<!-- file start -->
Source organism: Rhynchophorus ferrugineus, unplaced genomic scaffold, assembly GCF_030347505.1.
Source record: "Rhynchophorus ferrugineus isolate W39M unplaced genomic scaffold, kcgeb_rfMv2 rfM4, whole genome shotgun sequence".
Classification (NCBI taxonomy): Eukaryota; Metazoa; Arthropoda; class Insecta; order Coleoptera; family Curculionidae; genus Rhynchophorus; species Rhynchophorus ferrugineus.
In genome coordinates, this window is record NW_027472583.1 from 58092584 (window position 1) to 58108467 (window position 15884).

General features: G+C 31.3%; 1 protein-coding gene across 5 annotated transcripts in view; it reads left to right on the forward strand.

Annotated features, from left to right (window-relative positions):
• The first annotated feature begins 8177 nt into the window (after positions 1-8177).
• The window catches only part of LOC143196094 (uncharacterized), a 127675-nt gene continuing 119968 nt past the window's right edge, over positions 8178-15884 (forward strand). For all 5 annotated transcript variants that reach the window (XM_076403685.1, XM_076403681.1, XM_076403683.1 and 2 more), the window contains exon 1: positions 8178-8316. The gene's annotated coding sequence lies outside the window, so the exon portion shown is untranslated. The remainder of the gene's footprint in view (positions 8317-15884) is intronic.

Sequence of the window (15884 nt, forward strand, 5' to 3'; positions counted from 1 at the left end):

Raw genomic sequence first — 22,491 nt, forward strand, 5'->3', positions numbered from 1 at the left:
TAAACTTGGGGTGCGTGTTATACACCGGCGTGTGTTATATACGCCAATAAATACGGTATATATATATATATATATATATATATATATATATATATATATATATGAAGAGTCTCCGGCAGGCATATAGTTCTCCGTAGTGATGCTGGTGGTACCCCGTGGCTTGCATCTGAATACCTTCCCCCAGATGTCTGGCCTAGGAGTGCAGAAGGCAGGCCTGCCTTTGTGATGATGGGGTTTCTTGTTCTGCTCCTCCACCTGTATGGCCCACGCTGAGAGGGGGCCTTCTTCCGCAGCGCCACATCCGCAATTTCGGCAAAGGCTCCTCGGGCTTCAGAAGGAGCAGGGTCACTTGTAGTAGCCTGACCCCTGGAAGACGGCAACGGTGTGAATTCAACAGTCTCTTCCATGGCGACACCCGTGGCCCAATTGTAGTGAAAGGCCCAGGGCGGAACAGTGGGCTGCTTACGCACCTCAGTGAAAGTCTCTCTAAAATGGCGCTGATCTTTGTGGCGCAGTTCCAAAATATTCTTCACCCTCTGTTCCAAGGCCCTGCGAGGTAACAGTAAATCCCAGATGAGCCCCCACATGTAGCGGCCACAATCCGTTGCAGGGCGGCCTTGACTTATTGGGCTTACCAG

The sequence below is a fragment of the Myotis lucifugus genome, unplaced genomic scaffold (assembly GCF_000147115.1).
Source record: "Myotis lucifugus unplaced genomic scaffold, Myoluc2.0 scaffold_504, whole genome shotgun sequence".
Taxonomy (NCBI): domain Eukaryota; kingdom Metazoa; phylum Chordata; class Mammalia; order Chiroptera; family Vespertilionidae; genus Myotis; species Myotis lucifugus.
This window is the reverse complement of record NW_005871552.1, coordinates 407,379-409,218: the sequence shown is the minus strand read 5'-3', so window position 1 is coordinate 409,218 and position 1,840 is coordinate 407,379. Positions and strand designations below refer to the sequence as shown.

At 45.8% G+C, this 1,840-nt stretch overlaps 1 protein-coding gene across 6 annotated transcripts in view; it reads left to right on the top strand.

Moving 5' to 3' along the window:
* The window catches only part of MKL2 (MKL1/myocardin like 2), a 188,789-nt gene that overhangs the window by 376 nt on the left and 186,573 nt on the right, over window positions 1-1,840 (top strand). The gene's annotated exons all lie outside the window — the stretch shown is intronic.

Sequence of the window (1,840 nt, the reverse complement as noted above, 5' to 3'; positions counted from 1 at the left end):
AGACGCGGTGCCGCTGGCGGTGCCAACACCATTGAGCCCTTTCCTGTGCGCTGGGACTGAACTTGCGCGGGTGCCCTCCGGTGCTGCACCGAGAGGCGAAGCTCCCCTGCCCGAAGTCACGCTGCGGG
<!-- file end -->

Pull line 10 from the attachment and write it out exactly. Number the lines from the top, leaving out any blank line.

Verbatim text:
Raw genomic sequence first — 22,491 nt, forward strand, 5'->3', positions numbered from 1 at the left: